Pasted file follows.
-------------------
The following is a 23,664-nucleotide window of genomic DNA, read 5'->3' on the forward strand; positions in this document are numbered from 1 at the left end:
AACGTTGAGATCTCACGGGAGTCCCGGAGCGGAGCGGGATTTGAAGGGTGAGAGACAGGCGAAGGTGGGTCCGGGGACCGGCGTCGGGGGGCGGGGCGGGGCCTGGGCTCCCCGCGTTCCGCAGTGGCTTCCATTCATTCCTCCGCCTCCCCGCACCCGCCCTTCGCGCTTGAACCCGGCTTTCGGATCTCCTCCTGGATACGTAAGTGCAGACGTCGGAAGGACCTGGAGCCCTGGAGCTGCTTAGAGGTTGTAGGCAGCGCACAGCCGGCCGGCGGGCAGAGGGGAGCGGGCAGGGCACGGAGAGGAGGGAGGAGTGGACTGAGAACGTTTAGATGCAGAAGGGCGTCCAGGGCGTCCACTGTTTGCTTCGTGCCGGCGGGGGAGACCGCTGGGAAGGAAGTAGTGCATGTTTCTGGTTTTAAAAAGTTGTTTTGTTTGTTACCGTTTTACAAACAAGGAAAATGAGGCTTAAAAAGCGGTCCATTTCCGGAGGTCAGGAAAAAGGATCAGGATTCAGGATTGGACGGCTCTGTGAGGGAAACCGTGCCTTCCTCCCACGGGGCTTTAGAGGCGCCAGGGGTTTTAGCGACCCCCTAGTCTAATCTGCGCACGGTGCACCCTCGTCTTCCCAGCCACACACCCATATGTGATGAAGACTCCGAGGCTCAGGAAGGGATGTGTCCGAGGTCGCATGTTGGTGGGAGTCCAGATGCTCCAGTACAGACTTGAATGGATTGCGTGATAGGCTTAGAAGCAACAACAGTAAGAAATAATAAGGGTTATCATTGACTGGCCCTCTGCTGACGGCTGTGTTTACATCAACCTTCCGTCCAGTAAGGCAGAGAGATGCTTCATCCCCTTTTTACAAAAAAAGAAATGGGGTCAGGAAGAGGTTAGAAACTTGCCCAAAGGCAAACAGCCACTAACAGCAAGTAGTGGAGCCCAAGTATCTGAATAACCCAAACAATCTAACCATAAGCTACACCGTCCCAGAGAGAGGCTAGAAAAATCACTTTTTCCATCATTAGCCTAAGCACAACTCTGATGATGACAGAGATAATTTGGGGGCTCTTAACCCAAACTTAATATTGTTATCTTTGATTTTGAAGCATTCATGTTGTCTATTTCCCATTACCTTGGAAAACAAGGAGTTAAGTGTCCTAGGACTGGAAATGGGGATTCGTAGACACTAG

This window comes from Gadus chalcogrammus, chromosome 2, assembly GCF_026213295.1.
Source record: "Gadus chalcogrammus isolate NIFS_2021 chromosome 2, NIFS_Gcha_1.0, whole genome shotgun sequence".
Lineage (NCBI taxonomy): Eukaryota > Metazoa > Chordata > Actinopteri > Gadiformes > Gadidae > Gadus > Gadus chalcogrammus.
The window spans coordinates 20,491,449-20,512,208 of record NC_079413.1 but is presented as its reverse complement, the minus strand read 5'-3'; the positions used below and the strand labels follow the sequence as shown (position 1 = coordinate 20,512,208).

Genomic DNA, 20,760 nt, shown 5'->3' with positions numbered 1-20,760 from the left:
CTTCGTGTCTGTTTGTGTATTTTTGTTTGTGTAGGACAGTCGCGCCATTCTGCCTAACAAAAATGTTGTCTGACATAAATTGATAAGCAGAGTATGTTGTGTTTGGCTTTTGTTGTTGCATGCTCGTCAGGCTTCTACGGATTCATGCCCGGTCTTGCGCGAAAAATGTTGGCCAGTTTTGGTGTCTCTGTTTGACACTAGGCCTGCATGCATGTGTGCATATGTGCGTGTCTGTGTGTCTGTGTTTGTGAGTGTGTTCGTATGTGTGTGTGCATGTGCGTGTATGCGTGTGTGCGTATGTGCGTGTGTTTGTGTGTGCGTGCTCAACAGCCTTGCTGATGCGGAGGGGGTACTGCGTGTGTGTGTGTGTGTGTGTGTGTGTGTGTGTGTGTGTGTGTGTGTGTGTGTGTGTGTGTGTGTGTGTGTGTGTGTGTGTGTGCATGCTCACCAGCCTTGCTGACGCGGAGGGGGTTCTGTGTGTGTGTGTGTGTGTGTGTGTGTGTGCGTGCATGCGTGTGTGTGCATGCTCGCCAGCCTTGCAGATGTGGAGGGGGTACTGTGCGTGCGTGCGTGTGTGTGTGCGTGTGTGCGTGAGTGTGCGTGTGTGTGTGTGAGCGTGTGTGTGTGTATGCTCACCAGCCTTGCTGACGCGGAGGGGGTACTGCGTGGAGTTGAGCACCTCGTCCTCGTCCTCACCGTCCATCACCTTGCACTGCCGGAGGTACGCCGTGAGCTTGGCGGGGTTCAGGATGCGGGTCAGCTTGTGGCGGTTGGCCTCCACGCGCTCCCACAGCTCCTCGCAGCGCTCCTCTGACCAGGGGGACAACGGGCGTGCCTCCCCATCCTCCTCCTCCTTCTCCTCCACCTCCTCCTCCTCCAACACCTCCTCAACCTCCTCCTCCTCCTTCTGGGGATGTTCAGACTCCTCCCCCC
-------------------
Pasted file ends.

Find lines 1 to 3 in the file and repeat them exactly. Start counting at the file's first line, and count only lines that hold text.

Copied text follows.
The following is a 23,664-nucleotide window of genomic DNA, read 5'->3' on the forward strand; positions in this document are numbered from 1 at the left end:
AACGTTGAGATCTCACGGGAGTCCCGGAGCGGAGCGGGATTTGAAGGGTGAGAGACAGGCGAAGGTGGGTCCGGGGACCGGCGTCGGGGGGCGGGGCGGGGCCTGGGCTCCCCGCGTTCCGCAGTGGCTTCCATTCATTCCTCCGCCTCCCCGCACCCGCCCTTCGCGCTTGAACCCGGCTTTCGGATCTCCTCCTGGATACGTAAGTGCAGACGTCGGAAGGACCTGGAGCCCTGGAGCTGCTTAGAGGTTGTAGGCAGCGCACAGCCGGCCGGCGGGCAGAGGGGAGCGGGCAGGGCACGGAGAGGAGGGAGGAGTGGACTGAGAACGTTTAGATGCAGAAGGGCGTCCAGGGCGTCCACTGTTTGCTTCGTGCCGGCGGGGGAGACCGCTGGGAAGGAAGTAGTGCATGTTTCTGGTTTTAAAAAGTTGTTTTGTTTGTTACCGTTTTACAAACAAGGAAAATGAGGCTTAAAAAGCGGTCCATTTCCGGAGGTCAGGAAAAAGGATCAGGATTCAGGATTGGACGGCTCTGTGAGGGAAACCGTGCCTTCCTCCCACGGGGCTTTAGAGGCGCCAGGGGTTTTAGCGACCCCCTAGTCTAATCTGCGCACGGTGCACCCTCGTCTTCCCAGCCACACACCCATATGTGATGAAGACTCCGAGGCTCAGGAAGGGATGTGTCCGAGGTCGCATGTTGGTGGGAGTCCAGATGCTCCAGTACAGACTTGAATGGATTGCGTGATAGGCTTAGAAGCAACAACAGTAAGAAATAATAAGGGTTATCATTGACTGGCCCTCTGCTGACGGCTGTGTTTACATCAACCTTCCGTCCAGTAAGGCAGAGAGATGCTTCATCCCCTTTTTACAAAAAAAGAAATGGGGTCAGGAAGAGGTTAGAAACTTGCCCAAAGGCAAACAGCCACTAACAGCAAGTAGTGGAGCCCAAGTATCTGAATAACCCAAACAATCTAACCATAAGCTACACCGTCCCAGAGAGAGGCTAGAAAAATCACTTTTTCCATCATTAGCCTAAGCACAACTCTGATGATGACAGAGATAATTTGGGGGCTCTTAACCCAAACTTAATATTGTTATCTTTGATTTTGAAGCATTCATGTTGTCTATTTCCCATTACCTTGGAAAACAAGGAGTTAAGTGTCCTAGGACTGGAAATGGGGATTCGTAGACACTAG

This window comes from Gadus chalcogrammus, chromosome 2, assembly GCF_026213295.1.